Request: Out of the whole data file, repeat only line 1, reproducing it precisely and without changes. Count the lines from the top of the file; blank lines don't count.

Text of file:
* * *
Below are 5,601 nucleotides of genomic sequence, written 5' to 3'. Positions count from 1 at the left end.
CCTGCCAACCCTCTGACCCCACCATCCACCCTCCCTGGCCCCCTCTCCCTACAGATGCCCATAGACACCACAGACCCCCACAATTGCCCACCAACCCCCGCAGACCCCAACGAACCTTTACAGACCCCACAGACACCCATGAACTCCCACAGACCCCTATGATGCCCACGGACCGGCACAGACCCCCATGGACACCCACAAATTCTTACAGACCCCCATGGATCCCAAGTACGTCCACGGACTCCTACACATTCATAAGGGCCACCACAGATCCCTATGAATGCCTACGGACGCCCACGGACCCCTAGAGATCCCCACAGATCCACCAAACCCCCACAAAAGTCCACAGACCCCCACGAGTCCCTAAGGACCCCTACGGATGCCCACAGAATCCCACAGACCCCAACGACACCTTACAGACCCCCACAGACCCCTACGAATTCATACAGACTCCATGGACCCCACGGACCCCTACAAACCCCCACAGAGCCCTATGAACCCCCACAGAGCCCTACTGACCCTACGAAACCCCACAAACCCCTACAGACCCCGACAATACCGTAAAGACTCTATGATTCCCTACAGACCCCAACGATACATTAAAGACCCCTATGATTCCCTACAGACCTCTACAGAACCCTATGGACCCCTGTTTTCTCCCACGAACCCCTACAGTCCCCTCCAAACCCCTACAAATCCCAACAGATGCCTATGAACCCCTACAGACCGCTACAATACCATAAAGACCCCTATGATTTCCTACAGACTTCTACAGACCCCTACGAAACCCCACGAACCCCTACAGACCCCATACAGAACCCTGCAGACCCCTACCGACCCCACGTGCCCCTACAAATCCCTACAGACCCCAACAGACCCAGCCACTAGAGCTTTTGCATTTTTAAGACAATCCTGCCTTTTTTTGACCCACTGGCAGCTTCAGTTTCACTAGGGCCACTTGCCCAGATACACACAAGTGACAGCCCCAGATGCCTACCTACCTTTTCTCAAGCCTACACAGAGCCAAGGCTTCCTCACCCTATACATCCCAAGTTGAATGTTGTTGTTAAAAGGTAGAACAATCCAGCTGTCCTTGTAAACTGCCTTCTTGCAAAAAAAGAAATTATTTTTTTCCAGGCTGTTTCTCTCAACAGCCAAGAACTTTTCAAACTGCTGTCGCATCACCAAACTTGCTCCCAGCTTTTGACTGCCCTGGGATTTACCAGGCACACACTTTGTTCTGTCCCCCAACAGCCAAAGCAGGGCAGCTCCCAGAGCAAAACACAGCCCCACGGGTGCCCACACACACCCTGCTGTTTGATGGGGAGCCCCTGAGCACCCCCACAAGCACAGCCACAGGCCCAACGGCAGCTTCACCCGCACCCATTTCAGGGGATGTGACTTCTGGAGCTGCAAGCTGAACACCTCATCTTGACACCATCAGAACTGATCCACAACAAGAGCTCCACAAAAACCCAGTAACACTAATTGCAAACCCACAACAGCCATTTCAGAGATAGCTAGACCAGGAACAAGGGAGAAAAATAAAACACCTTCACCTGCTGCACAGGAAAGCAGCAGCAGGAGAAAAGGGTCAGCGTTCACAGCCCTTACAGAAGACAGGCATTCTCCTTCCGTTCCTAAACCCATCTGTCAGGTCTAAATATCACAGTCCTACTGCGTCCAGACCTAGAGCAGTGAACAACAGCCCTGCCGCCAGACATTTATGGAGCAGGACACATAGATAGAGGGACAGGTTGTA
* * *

Below are 5,601 nucleotides of genomic sequence, written 5' to 3'. Positions count from 1 at the left end.